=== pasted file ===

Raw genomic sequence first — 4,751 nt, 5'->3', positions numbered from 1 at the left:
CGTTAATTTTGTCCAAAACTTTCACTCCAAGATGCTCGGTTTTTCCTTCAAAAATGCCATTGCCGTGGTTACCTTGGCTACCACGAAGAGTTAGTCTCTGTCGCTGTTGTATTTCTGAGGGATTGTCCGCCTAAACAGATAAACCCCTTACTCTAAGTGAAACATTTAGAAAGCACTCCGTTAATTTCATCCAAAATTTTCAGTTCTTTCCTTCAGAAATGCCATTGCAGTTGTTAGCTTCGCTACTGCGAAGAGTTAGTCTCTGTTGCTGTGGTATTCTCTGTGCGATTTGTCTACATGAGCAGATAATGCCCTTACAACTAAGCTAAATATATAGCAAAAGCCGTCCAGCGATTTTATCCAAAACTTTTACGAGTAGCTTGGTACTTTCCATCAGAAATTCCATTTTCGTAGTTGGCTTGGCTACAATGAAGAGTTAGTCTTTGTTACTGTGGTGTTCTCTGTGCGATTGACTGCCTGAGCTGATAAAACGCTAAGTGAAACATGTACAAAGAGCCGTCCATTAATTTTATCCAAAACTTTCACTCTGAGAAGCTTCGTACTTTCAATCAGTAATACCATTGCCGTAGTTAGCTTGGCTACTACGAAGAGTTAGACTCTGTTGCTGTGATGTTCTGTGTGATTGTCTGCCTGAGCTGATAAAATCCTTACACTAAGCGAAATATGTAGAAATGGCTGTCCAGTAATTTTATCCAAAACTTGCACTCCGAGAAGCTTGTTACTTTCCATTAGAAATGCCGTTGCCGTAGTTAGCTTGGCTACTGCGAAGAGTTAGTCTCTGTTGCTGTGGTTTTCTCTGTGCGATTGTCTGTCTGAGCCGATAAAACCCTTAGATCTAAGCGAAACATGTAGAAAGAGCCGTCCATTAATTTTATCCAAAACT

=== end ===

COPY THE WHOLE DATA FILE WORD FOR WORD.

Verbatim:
Raw genomic sequence first — 4,751 nt, 5'->3', positions numbered from 1 at the left:
CGTTAATTTTGTCCAAAACTTTCACTCCAAGATGCTCGGTTTTTCCTTCAAAAATGCCATTGCCGTGGTTACCTTGGCTACCACGAAGAGTTAGTCTCTGTCGCTGTTGTATTTCTGAGGGATTGTCCGCCTAAACAGATAAACCCCTTACTCTAAGTGAAACATTTAGAAAGCACTCCGTTAATTTCATCCAAAATTTTCAGTTCTTTCCTTCAGAAATGCCATTGCAGTTGTTAGCTTCGCTACTGCGAAGAGTTAGTCTCTGTTGCTGTGGTATTCTCTGTGCGATTTGTCTACATGAGCAGATAATGCCCTTACAACTAAGCTAAATATATAGCAAAAGCCGTCCAGCGATTTTATCCAAAACTTTTACGAGTAGCTTGGTACTTTCCATCAGAAATTCCATTTTCGTAGTTGGCTTGGCTACAATGAAGAGTTAGTCTTTGTTACTGTGGTGTTCTCTGTGCGATTGACTGCCTGAGCTGATAAAACGCTAAGTGAAACATGTACAAAGAGCCGTCCATTAATTTTATCCAAAACTTTCACTCTGAGAAGCTTCGTACTTTCAATCAGTAATACCATTGCCGTAGTTAGCTTGGCTACTACGAAGAGTTAGACTCTGTTGCTGTGATGTTCTGTGTGATTGTCTGCCTGAGCTGATAAAATCCTTACACTAAGCGAAATATGTAGAAATGGCTGTCCAGTAATTTTATCCAAAACTTGCACTCCGAGAAGCTTGTTACTTTCCATTAGAAATGCCGTTGCCGTAGTTAGCTTGGCTACTGCGAAGAGTTAGTCTCTGTTGCTGTGGTTTTCTCTGTGCGATTGTCTGTCTGAGCCGATAAAACCCTTAGATCTAAGCGAAACATGTAGAAAGAGCCGTCCATTAATTTTATCCAAAACT